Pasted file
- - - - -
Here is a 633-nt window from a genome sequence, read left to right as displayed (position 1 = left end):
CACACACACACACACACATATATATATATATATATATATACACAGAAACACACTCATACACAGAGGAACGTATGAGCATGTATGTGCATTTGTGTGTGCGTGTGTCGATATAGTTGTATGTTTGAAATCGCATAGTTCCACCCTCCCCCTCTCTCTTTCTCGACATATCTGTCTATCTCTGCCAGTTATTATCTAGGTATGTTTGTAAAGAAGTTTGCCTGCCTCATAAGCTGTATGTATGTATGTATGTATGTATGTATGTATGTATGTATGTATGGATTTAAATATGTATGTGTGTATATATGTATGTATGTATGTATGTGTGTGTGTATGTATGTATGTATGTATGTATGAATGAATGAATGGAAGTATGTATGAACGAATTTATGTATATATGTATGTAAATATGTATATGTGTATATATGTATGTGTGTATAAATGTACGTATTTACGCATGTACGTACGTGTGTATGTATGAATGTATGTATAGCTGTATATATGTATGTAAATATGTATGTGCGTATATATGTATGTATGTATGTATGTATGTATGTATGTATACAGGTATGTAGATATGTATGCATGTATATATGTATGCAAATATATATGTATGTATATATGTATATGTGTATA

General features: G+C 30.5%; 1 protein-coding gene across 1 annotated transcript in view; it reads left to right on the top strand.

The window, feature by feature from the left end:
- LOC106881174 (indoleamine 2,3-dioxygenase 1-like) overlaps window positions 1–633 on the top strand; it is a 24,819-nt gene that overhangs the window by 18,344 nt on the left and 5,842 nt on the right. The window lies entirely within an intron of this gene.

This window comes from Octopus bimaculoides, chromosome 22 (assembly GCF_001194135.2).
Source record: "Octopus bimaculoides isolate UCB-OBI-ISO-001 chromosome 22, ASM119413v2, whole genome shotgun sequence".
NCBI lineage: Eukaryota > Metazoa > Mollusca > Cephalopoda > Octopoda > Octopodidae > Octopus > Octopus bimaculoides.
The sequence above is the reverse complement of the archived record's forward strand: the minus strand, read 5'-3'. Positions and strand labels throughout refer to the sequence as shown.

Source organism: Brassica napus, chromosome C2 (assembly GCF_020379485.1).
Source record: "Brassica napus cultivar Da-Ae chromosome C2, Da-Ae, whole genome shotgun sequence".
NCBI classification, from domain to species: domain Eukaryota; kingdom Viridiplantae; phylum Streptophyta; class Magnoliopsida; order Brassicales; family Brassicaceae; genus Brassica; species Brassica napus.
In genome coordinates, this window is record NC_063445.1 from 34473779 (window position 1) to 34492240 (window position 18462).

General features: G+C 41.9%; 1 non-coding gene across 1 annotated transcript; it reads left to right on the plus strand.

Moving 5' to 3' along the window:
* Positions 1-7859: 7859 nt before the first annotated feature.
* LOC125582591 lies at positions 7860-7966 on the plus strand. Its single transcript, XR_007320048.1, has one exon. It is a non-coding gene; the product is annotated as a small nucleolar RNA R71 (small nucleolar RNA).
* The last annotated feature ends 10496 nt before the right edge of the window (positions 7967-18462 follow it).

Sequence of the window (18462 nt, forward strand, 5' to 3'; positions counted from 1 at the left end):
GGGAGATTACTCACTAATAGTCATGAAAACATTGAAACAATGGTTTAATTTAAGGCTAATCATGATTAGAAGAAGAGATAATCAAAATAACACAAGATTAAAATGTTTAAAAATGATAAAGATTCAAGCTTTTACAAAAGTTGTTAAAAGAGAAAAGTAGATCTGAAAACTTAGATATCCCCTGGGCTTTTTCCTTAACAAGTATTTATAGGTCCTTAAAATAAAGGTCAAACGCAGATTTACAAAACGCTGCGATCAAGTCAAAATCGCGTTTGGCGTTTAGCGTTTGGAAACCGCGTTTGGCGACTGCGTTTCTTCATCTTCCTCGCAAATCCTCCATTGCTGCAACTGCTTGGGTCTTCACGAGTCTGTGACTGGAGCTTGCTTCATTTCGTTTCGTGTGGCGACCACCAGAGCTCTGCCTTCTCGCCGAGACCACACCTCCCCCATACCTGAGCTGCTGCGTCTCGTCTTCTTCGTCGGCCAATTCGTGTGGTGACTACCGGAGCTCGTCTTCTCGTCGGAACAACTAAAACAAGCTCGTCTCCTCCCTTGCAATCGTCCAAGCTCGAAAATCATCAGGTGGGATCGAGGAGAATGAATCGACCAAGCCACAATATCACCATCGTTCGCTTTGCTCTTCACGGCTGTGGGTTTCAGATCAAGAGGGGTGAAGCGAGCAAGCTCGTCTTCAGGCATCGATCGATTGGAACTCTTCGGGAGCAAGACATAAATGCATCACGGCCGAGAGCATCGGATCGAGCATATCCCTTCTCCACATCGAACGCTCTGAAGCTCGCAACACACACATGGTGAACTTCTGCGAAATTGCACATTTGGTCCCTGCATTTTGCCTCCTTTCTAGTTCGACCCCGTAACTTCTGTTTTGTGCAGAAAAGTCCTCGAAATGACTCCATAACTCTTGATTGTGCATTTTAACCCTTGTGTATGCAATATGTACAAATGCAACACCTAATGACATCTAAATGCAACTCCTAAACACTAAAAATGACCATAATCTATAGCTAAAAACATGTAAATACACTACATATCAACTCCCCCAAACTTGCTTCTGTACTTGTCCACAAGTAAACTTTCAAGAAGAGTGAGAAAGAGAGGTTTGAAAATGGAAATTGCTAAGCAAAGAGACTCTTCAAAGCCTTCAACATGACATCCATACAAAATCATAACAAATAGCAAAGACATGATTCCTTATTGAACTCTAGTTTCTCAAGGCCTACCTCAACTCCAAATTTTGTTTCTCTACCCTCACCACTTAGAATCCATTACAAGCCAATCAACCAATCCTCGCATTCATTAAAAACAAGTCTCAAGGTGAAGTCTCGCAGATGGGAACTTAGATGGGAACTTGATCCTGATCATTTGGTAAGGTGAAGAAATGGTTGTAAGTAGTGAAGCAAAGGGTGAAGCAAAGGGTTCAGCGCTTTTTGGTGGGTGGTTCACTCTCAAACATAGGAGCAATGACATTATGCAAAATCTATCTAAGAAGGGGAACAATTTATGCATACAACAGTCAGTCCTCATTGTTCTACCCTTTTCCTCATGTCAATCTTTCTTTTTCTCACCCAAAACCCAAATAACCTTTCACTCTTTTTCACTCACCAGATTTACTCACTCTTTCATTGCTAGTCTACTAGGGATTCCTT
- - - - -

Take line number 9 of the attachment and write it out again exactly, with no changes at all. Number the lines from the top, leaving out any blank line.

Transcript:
The sequence above is the reverse complement of the archived record's forward strand: the minus strand, read 5'-3'. Positions and strand labels throughout refer to the sequence as shown.